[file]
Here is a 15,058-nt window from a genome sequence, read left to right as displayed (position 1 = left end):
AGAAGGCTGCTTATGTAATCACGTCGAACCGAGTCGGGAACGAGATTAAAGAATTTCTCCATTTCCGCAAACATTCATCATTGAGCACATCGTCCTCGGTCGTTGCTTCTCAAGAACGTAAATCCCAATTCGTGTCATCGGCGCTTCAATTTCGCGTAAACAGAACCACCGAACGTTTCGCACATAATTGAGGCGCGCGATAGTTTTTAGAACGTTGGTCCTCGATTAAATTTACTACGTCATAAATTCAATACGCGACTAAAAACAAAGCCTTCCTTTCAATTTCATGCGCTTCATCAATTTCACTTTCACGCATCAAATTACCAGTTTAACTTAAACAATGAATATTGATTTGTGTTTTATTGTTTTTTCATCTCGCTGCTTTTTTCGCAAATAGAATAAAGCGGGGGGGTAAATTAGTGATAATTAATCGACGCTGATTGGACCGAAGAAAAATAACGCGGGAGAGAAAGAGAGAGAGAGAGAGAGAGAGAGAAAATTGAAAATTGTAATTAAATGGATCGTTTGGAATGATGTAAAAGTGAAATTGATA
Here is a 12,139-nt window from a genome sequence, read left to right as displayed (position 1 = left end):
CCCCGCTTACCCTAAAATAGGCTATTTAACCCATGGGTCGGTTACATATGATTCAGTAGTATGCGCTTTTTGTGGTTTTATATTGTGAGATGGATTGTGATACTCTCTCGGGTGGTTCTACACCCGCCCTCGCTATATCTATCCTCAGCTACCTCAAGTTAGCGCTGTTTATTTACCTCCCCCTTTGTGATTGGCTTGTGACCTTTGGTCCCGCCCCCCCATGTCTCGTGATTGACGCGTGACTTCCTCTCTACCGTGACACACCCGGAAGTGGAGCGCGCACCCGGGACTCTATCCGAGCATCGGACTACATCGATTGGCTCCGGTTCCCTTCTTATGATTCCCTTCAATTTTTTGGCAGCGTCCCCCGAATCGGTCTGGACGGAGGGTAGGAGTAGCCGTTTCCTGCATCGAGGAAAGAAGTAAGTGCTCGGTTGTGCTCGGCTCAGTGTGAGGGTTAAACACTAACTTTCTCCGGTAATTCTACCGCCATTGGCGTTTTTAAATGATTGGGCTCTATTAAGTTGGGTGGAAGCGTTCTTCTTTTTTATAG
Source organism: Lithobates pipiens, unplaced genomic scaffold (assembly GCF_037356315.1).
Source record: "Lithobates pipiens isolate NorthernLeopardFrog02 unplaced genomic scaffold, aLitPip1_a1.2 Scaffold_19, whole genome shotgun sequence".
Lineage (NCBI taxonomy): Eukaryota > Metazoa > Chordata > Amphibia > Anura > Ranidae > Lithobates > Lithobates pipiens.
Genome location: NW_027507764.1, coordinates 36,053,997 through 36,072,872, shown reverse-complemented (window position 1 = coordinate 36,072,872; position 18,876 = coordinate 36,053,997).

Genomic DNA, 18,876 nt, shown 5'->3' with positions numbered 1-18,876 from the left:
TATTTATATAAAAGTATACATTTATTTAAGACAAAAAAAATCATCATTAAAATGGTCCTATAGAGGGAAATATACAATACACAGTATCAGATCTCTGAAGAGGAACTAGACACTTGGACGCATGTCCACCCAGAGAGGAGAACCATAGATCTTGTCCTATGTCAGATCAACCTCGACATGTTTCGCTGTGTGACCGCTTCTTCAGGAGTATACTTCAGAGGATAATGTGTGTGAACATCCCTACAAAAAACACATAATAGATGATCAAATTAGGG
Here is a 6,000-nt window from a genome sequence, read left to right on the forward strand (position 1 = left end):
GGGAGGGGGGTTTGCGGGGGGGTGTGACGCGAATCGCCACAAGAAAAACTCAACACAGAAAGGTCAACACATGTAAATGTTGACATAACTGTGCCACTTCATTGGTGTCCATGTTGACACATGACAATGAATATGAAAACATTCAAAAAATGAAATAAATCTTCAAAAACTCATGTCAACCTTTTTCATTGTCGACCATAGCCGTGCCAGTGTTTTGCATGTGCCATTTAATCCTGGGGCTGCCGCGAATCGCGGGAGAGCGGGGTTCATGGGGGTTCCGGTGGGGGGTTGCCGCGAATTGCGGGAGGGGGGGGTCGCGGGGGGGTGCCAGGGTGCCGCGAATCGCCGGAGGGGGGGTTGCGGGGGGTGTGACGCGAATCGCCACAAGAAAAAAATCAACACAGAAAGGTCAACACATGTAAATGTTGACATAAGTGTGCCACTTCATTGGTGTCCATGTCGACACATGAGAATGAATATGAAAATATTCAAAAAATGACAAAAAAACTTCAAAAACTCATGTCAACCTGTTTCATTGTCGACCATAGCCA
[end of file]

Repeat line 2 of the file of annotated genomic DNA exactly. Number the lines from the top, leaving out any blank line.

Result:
AGAAGGCTGCTTATGTAATCACGTCGAACCGAGTCGGGAACGAGATTAAAGAATTTCTCCATTTCCGCAAACATTCATCATTGAGCACATCGTCCTCGGTCGTTGCTTCTCAAGAACGTAAATCCCAATTCGTGTCATCGGCGCTTCAATTTCGCGTAAACAGAACCACCGAACGTTTCGCACATAATTGAGGCGCGCGATAGTTTTTAGAACGTTGGTCCTCGATTAAATTTACTACGTCATAAATTCAATACGCGACTAAAAACAAAGCCTTCCTTTCAATTTCATGCGCTTCATCAATTTCACTTTCACGCATCAAATTACCAGTTTAACTTAAACAATGAATATTGATTTGTGTTTTATTGTTTTTTCATCTCGCTGCTTTTTTCGCAAATAGAATAAAGCGGGGGGGTAAATTAGTGATAATTAATCGACGCTGATTGGACCGAAGAAAAATAACGCGGGAGAGAAAGAGAGAGAGAGAGAGAGAGAGAGAAAATTGAAAATTGTAATTAAATGGATCGTTTGGAATGATGTAAAAGTGAAATTGATA